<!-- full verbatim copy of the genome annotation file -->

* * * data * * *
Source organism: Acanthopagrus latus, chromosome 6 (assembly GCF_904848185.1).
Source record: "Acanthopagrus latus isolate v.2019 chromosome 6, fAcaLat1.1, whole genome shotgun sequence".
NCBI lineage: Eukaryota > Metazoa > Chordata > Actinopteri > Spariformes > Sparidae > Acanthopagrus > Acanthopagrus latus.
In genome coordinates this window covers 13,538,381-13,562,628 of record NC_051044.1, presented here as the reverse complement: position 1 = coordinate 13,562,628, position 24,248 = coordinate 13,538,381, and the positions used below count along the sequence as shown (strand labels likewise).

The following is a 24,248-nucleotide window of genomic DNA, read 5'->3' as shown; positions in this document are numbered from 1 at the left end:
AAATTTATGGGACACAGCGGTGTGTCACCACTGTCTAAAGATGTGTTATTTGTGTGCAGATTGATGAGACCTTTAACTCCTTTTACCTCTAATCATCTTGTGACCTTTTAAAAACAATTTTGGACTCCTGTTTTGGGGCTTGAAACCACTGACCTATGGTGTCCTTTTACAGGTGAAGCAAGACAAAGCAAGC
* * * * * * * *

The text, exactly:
Source organism: Acanthopagrus latus, chromosome 6 (assembly GCF_904848185.1).
Source record: "Acanthopagrus latus isolate v.2019 chromosome 6, fAcaLat1.1, whole genome shotgun sequence".
NCBI lineage: Eukaryota > Metazoa > Chordata > Actinopteri > Spariformes > Sparidae > Acanthopagrus > Acanthopagrus latus.
In genome coordinates this window covers 13,538,381-13,562,628 of record NC_051044.1, presented here as the reverse complement: position 1 = coordinate 13,562,628, position 24,248 = coordinate 13,538,381, and the positions used below count along the sequence as shown (strand labels likewise).

The following is a 24,248-nucleotide window of genomic DNA, read 5'->3' as shown; positions in this document are numbered from 1 at the left end:
AAATTTATGGGACACAGCGGTGTGTCACCACTGTCTAAAGATGTGTTATTTGTGTGCAGATTGATGAGACCTTTAACTCCTTTTACCTCTAATCATCTTGTGACCTTTTAAAAACAATTTTGGACTCCTGTTTTGGGGCTTGAAACCACTGACCTATGGTGTCCTTTTACAGGTGAAGCAAGACAAAGCAAGC